Cold Water Swimming: when pain & joy collide

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February 20, 2021

by Tanya Christensen

The first time I tried it, I wondered if I was in the midst of some sort of breakdown. It wasn’t unusual to cry multiple times a week and I was experiencing a fatigue that went deep—an “in my bones” tiredness that seemed to spread exponentially each week. I knew the whole spiel: that the power to change things resided within me, that I had control over my thoughts and my well-being, that positive thinking could do a world of wonders for us all in the midst of such hardship. My friend Jill had done it a few times and she invited me to come along one brisk morning in early November. Why the hell not, I thought. Let’s give this whole “cold-water swimming” a go.

I stood on the edge of the metal dock, my toes curling over the top rung of the stark ladder; knuckles white gripping, grasping, begging to flee and retreat back to the comfort of my wool socks tucked inside my boots behind me. The water was restless that day, the currents more violent signaling a storm coming or remembering the one that had passed the night before.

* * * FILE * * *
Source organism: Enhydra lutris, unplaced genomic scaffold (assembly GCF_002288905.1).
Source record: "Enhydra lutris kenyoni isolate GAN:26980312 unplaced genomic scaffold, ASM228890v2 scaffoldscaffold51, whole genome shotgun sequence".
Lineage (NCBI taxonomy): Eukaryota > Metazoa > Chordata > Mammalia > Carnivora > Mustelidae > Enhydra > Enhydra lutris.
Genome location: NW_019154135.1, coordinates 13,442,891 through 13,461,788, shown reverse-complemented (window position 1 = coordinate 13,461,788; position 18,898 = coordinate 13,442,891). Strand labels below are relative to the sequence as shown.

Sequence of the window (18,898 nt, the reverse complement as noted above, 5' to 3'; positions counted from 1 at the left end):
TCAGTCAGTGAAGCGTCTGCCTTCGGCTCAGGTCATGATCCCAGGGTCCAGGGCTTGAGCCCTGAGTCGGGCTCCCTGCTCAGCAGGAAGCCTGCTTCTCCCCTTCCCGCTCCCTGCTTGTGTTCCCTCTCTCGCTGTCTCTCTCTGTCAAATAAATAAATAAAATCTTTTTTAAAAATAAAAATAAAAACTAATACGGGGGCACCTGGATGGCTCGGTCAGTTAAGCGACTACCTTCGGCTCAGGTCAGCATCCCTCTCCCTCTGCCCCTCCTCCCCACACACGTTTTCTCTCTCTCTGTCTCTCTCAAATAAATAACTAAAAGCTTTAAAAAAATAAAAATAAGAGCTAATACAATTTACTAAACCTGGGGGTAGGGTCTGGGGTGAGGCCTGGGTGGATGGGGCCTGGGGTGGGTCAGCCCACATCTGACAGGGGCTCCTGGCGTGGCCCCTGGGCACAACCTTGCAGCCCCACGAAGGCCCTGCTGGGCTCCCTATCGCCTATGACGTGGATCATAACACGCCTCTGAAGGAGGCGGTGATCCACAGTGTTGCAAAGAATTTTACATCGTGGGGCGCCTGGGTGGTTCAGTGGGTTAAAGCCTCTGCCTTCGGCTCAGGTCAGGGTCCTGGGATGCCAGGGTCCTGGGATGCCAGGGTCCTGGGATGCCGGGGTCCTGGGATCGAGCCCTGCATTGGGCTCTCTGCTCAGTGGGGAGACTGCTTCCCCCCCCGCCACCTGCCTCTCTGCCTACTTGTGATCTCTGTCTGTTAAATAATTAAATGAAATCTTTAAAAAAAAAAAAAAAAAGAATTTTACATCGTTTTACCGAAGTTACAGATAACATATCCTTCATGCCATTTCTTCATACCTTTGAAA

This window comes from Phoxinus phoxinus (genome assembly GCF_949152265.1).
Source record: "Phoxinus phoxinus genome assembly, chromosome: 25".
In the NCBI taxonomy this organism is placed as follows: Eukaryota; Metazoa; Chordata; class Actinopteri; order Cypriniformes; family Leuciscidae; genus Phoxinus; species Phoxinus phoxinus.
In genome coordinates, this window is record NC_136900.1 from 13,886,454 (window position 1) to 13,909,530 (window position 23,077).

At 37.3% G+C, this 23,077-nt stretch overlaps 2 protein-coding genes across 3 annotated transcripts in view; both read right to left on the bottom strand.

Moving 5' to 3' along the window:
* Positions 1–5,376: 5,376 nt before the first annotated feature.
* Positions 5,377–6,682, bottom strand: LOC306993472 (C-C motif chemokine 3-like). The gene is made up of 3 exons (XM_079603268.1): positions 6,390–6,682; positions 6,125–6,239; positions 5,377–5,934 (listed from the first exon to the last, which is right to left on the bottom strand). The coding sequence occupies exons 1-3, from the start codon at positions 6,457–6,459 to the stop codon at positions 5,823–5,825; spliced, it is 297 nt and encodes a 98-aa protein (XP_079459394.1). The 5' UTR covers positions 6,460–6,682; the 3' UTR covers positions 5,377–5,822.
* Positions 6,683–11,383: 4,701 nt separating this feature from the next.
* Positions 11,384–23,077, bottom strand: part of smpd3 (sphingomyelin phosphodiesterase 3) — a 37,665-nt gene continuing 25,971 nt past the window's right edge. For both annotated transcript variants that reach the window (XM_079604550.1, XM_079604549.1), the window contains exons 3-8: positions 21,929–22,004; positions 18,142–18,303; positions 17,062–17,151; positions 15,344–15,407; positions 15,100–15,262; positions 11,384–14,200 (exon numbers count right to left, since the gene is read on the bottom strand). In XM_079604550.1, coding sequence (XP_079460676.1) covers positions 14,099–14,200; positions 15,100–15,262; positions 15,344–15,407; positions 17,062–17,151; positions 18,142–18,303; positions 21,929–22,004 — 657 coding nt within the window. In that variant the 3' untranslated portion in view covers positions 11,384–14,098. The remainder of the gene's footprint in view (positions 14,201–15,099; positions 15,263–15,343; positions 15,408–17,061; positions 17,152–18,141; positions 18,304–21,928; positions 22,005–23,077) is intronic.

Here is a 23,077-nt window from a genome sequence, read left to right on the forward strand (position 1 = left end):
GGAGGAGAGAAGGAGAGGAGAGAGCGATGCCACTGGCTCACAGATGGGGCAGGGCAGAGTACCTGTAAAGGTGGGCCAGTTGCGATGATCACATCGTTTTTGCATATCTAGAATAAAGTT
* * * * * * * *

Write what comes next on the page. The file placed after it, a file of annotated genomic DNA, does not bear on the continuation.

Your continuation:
Jill entered steadily and silently, lowering herself into the lake’s depths. The level of water reached her neck, and she began swim out effortlessly. She made it look so easy. She turned around, treading water and began to speak to me, the strong tides bobbing her head up and down matching the buoys just behind. Just step in slow and steady. You’ll feel a sensation of needles at first. You may feel like your breath is leaving your body. It’s not. Just focus on your breath. Focus on your breathing. You’ll start to feel a warmth from within. Once you start feeling that warmth, home in on it. Focus on it. It will fill you. It will sustain you.